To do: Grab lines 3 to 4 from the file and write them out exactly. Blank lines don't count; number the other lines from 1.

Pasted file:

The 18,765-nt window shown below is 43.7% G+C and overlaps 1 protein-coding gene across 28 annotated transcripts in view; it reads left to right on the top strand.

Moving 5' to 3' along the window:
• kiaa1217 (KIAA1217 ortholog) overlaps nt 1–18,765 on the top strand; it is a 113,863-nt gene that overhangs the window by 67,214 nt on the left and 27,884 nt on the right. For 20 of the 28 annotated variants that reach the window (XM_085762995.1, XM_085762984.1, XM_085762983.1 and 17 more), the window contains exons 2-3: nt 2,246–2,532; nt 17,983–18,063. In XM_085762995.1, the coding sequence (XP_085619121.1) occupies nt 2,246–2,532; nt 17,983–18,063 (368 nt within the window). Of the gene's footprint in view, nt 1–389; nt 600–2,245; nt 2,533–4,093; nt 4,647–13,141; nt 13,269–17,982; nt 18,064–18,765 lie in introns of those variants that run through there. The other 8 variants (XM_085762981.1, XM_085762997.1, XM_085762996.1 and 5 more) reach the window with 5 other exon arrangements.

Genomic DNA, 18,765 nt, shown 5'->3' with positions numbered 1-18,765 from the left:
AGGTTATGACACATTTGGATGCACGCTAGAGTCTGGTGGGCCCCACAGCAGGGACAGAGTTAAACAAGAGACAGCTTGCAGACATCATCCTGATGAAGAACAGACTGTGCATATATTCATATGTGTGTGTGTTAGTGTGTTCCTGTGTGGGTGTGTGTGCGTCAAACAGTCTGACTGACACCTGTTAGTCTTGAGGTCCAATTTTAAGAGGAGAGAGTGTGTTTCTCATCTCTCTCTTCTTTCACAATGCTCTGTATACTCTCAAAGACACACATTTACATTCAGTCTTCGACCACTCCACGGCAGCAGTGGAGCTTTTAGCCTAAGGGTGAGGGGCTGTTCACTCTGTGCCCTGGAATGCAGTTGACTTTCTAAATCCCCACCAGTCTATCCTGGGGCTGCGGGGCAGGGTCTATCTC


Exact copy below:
• kiaa1217 (KIAA1217 ortholog) overlaps nt 1–18,765 on the top strand; it is a 113,863-nt gene that overhangs the window by 67,214 nt on the left and 27,884 nt on the right. For 20 of the 28 annotated variants that reach the window (XM_085762995.1, XM_085762984.1, XM_085762983.1 and 17 more), the window contains exons 2-3: nt 2,246–2,532; nt 17,983–18,063. In XM_085762995.1, the coding sequence (XP_085619121.1) occupies nt 2,246–2,532; nt 17,983–18,063 (368 nt within the window). Of the gene's footprint in view, nt 1–389; nt 600–2,245; nt 2,533–4,093; nt 4,647–13,141; nt 13,269–17,982; nt 18,064–18,765 lie in introns of those variants that run through there. The other 8 variants (XM_085762981.1, XM_085762997.1, XM_085762996.1 and 5 more) reach the window with 5 other exon arrangements.

Genomic DNA, 18,765 nt, shown 5'->3' with positions numbered 1-18,765 from the left: